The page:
This machine is particularly popular in the small animal world, as it seems to help the stiffness and pain of small animals getting up in the morning. Some large horse rugs use this technology, however there is not much scientific evidence for how effective these rugs actually are, especially when considered for the hefty price tags attached. Often an anecdotal summary of the product is found as opposed to research studies. Have you used any rugs that claim PEME benefits? (ActivoMed is a big one) What differences, if any, did you notice? I would love to know!
This is a muscle stimulation machine which is incredibly useful and effective at retraining coordination and maintaining muscle function. Pain has potent abilities to alter the contraction ability of muscles. Compensations, new or old, can start to affect a lifetime of muscle function. Imagine the days you’ve twisted your ankle and you limp for a week. Your other leg hurts and your back hurts from compensating. Imagine the pain and the dysfunction you feel when that twisted ankle hurts continually for weeks on end.
Horses may go a long time before we really notice that something is not quite right for them. That means, they may have spent a long time compensating, twisting their pelvis out and clenching their back, to avoid putting full weight on the sore leg. As a result, muscles will have seized up, locked up the painful area and brace the body against using it. The muscle contraction messages could then change, and the muscle function could change as a result. Allowing altered muscle contractions to continue runs the risk of secondary problems, as the body tries to respond to altered posture and muscle because the body starts to alter and respond to the different pressures.
H-wave can effectively re-stimulate the correct muscle sequence (with correct handling of it), WITHOUT fatiguing the muscle. The H-wave mimics the natural waveform that the body uses to contract a muscle; meaning it is generally well tolerated as well as effective. The other huge benefit to this machine is that it is capable of contracting the whole muscleas the electrodes are positioned on the muscle motor point, which is where all the nerve fibres enter a muscle and therefore where any contraction starts.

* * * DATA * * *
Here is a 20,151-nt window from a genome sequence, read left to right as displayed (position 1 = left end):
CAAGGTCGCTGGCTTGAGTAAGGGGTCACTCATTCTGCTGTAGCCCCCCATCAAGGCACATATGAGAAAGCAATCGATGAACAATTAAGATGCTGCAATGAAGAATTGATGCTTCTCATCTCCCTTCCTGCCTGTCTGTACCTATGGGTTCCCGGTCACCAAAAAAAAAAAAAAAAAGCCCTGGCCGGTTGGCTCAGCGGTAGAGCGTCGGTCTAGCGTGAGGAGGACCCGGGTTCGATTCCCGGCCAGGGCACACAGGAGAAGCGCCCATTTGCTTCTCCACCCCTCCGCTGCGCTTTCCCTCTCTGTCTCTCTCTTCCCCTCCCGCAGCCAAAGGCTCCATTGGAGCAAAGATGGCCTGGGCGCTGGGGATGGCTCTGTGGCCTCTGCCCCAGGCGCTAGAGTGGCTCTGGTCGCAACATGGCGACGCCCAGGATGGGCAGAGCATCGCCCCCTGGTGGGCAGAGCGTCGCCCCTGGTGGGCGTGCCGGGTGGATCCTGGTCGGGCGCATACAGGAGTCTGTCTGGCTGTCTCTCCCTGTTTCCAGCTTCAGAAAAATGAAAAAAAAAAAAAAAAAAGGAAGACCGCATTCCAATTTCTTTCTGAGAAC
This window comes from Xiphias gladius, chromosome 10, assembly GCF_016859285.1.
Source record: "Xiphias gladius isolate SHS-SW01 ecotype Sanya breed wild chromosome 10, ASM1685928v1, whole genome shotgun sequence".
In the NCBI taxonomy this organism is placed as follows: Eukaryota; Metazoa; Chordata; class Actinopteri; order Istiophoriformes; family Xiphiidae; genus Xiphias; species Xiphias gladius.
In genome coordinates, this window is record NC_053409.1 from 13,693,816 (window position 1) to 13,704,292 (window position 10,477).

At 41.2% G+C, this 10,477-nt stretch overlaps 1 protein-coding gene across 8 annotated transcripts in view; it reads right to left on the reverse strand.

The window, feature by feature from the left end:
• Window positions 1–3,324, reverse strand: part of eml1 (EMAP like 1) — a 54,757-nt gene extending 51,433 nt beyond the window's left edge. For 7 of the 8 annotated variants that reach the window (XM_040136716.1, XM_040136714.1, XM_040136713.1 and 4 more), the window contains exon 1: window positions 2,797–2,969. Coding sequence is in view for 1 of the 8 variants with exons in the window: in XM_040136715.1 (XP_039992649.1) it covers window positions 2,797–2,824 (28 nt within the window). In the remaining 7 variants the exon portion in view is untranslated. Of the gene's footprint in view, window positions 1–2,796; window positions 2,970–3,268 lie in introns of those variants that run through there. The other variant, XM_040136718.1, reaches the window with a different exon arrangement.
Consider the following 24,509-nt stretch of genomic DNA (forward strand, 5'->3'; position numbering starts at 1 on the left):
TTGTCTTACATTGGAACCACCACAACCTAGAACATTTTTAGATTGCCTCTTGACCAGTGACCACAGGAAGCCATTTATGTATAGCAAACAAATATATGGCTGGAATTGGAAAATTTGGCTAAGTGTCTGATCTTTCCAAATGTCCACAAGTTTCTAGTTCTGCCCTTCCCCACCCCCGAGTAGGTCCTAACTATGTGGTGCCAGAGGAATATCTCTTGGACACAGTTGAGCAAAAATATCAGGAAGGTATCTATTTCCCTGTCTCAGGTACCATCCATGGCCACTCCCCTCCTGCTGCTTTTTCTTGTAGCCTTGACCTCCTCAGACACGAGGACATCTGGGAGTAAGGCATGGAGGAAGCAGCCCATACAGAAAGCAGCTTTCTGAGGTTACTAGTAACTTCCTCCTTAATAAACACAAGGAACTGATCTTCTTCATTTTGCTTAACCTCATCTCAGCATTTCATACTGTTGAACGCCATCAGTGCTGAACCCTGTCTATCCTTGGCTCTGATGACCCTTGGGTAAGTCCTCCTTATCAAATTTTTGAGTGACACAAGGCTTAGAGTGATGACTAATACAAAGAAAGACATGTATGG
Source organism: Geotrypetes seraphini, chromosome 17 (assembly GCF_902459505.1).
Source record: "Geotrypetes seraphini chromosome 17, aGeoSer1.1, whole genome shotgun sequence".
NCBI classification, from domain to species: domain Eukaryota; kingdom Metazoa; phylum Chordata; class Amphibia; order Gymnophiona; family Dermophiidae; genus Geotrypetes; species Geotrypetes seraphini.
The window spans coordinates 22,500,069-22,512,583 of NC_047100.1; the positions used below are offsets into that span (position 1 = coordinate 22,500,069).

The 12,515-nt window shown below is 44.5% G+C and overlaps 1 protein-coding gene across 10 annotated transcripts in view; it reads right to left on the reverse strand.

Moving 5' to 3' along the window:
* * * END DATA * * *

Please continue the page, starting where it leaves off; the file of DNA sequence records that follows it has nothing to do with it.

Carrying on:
The H-wave can also be used to target pain relief, but the wave frequency used for this setting is generally poorly tolerated by horses. The “Muscle pump” function with the lower frequency is well tolerated, and also has a pain-relieving effect (thanks to improving the muscle quality).
NMES – Neuromuscular Electrical Stimulation
Similar to H-wave, this is a muscle stimulator. Unlike the NMES, this has a slightly sharper wavelength to create contraction, and it DOES cause fatigue in horses. This machine does however maintain and cause increased muscle strength, stamina and treatment of muscular atrophy.
With both of the muscle stimulation machines (H wave and NMES), neurologically deficit horses could benefit. These machines are able to artificially contract muscles, maintaining their function, reducing the risk of secondary problems such as contracture. Maintaining muscle function also means that fluid movement, lymph drainage, and delivery of fresh nutrients to the tissues of the muscles and surrounds is artificially maintained. This is hugely beneficial as the toxin build up and lack of drainage can cause pain, stiffness and discomfort secondary to the actual injury that is requiring treatment. Furthermore, a horse unable to work or preparing to recommence work after injury may be able to use muscles correctly from the beginning, if the treatment plan has been committed to.
TENS – Trans Cutaneous Electrical stimulation
This machine works by interfering with the pain-gate pathways in the body. In theory it is effective at treating pain in the body, though studies show varying lengths of time that relief is actually present for. This machine is often poorly tolerated by horses.
As ever, let us know what you’re thinking!
- Have your horses ever used any of these machines?
- Does your horse’s Veterinary Physiotherapist use them?
- Does your Vet believe in them?
Some are more popular than others, and it’s always interesting to hear a fresh take/opinion on the effectiveness and experiences people have with them! The next few posts will cover some of these in a deeper scientific way, destined for those with a keen desire to know more about the biological responses that each machine initiates.
See you in a week!